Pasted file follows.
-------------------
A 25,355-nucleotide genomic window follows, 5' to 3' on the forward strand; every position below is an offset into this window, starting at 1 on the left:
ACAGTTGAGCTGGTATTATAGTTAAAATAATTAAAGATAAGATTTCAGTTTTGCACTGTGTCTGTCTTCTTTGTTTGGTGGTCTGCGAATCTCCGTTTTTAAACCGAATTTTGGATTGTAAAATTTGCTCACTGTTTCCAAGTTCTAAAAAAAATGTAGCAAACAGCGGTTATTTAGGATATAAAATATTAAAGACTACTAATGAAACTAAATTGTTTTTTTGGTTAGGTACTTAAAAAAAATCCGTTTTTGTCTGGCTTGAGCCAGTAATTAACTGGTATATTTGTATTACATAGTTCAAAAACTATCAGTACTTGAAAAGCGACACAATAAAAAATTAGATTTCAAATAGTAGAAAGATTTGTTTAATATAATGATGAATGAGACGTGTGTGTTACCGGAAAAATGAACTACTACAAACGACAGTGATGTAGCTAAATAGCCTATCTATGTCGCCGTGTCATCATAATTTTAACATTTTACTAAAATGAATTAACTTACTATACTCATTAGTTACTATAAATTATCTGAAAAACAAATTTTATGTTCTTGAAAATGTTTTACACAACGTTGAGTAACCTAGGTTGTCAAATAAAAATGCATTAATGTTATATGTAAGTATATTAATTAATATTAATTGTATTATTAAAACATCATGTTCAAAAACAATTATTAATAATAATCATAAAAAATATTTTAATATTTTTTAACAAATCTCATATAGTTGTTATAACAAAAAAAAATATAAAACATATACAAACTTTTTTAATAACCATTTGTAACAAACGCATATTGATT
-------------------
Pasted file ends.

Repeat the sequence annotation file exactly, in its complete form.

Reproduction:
A 25,355-nucleotide genomic window follows, 5' to 3' on the forward strand; every position below is an offset into this window, starting at 1 on the left:
ACAGTTGAGCTGGTATTATAGTTAAAATAATTAAAGATAAGATTTCAGTTTTGCACTGTGTCTGTCTTCTTTGTTTGGTGGTCTGCGAATCTCCGTTTTTAAACCGAATTTTGGATTGTAAAATTTGCTCACTGTTTCCAAGTTCTAAAAAAAATGTAGCAAACAGCGGTTATTTAGGATATAAAATATTAAAGACTACTAATGAAACTAAATTGTTTTTTTGGTTAGGTACTTAAAAAAAATCCGTTTTTGTCTGGCTTGAGCCAGTAATTAACTGGTATATTTGTATTACATAGTTCAAAAACTATCAGTACTTGAAAAGCGACACAATAAAAAATTAGATTTCAAATAGTAGAAAGATTTGTTTAATATAATGATGAATGAGACGTGTGTGTTACCGGAAAAATGAACTACTACAAACGACAGTGATGTAGCTAAATAGCCTATCTATGTCGCCGTGTCATCATAATTTTAACATTTTACTAAAATGAATTAACTTACTATACTCATTAGTTACTATAAATTATCTGAAAAACAAATTTTATGTTCTTGAAAATGTTTTACACAACGTTGAGTAACCTAGGTTGTCAAATAAAAATGCATTAATGTTATATGTAAGTATATTAATTAATATTAATTGTATTATTAAAACATCATGTTCAAAAACAATTATTAATAATAATCATAAAAAATATTTTAATATTTTTTAACAAATCTCATATAGTTGTTATAACAAAAAAAAATATAAAACATATACAAACTTTTTTAATAACCATTTGTAACAAACGCATATTGATT